Is the pacifier a prop? Can it help or hinder sleep? I bet you'll be a little shocked to hear my professional opinion on the topic!
Pros and cons exist for the pacifier, and I actually recommend them in some scenarios!
A study published in Scientific American explained the health benefits of a pacifier for a young baby stating "A baby who sleeps on his stomach without a pacifier has a 2.5 times greater risk of SIDS," (source: https://www.scientificamerican.com/article/pacifier-greatly-reduces/). So, if your young baby is a higher risk for SIDS, such as being premature, then it would make sense to really encourage a pacifier.
Sucking to soothe can help young babies fall asleep more quickly, reducing overfatigue and allowing for longer naps or easier bedtimes. This can be a huge benefit for fussy newborns who may just need this simple prop to encourage better sleep habits and less sleep deficit. As the baby gets older, the baby is more likely to have an easier time learning to sleep independently and return to sleep overnight without a pacifier. Some naps are better than no naps when your baby is little, so if the pacifier helps- then take that help!
That being said, as baby gets older, this help can turn into a hindrance. We know that in order for sleep to improve, we need babies to learn how to fall asleep with a strategy they can replicate overnight when they rouse between sleep cycles, as we all do. And that if a strategy isn't available (i.e. baby needs to be rocked to fall asleep) then baby won't be able to go back to sleep without that strategy returning. So, the pacifier challenge starts to interfere with sleep when baby can fall asleep with the pacifier, but then the pacifier falls out during deeper sleep when our body relaxes and those cheek muscles no longer hold the pacifier in. When baby wakes between sleep cycles and the pacifier isn't in the mouth, baby panics and needs you to run in and deliver it again! And now we have broken, less restorative sleep, and a baby who may be fully awake and may struggle to return to sleep, even with the pacifier back in the mouth. This is absolutely a sign that your baby needs to learn how to sleep without the pacifier if you want better sleep to develop.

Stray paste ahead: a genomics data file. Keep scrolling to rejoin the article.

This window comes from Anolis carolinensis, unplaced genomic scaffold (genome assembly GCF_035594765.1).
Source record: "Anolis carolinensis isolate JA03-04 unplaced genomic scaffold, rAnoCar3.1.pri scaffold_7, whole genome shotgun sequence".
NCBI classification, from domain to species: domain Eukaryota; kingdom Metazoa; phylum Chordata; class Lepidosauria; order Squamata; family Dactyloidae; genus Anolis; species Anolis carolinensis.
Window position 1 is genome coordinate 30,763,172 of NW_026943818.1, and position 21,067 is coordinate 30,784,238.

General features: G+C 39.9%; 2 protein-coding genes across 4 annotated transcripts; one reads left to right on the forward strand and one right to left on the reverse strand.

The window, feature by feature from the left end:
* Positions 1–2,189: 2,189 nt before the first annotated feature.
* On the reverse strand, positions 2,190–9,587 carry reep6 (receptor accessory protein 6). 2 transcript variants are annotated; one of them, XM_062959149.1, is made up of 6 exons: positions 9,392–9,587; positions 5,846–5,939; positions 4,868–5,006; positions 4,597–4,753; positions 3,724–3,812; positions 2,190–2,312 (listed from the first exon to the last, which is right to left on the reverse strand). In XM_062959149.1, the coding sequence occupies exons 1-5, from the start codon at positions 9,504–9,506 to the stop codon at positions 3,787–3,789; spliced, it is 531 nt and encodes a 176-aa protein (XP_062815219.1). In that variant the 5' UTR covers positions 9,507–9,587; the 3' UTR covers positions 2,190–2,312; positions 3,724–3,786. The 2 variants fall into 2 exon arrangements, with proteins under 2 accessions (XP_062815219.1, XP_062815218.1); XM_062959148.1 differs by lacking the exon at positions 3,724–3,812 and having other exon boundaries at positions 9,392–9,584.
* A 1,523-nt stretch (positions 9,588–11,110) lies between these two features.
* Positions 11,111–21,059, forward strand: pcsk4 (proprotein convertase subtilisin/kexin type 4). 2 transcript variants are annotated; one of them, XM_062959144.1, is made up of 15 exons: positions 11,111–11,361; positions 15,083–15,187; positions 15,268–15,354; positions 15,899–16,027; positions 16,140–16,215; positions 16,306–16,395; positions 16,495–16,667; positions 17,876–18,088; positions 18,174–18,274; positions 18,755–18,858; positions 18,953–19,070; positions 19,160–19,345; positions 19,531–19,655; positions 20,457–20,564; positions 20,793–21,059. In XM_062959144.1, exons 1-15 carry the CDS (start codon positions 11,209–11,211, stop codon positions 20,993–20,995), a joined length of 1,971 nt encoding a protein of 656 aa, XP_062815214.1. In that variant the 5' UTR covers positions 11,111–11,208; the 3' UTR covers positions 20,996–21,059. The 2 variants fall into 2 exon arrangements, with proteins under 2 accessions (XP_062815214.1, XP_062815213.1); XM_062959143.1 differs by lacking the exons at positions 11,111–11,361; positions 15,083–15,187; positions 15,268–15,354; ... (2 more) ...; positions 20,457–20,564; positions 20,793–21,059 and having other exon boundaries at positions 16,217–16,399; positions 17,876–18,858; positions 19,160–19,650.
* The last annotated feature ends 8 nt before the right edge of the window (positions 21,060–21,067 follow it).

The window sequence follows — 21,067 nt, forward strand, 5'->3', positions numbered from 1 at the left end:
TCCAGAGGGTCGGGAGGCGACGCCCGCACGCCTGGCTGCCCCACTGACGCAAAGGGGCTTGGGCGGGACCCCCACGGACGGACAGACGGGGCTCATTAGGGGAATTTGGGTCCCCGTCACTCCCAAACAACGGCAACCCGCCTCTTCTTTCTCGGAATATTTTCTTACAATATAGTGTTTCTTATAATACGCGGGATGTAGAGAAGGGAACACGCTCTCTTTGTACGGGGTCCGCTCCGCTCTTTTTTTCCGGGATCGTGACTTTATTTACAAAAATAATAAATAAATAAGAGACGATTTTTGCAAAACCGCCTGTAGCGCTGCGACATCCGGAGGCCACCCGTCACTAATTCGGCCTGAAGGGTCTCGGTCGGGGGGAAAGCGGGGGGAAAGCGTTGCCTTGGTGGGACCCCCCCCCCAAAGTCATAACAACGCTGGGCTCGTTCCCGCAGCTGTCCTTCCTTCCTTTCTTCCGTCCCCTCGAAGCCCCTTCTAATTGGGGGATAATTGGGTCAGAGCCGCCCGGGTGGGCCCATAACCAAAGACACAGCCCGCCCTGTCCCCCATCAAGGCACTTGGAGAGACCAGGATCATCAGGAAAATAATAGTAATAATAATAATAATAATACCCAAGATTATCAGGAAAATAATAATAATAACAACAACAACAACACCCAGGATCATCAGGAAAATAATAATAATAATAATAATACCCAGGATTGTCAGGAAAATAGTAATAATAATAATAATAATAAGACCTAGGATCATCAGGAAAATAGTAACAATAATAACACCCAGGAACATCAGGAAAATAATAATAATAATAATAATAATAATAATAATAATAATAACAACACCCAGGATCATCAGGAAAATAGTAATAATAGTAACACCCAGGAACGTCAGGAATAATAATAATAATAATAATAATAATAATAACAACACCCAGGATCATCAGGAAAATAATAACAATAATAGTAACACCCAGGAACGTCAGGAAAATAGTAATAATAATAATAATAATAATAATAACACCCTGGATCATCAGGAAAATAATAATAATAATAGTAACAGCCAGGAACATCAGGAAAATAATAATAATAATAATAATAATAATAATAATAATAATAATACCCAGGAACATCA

Ok, but wait, you said that pacifiers reduce SIDS risks! Can I take away the pacifier? Yes, you can. If your baby is healthy and thriving then consider that many babies never take a pacifier at all! No matter how hard parents try to encourage one! I for one can attest to trying LONG AND HARD to encourage my Jorja to take a pacifier, and it just never happened! But she survived! My second daughter, she enjoyed her pacifier until 5-months of age, when we transitioned away from this tool, knowing that she needed to master her own self-led sleep strategies in order to continue to develop sustainable life-long sleep skills.
When should you transition? I'd encourage eliminating the pacifier as the baby comes out of the 4-month sleep regression by slowly reducing pacifier use as part of your child's sleep plan, between 5-6 months of age. I feel that around 5-months of age this is much easier to do that allowing baby to become more and more attached to their pacifier as an attachment/comfort item.
Struggling with an older child with pacifier related issues?
Or is your baby refusing to take a pacifier and sleep is a challenge? I can help!
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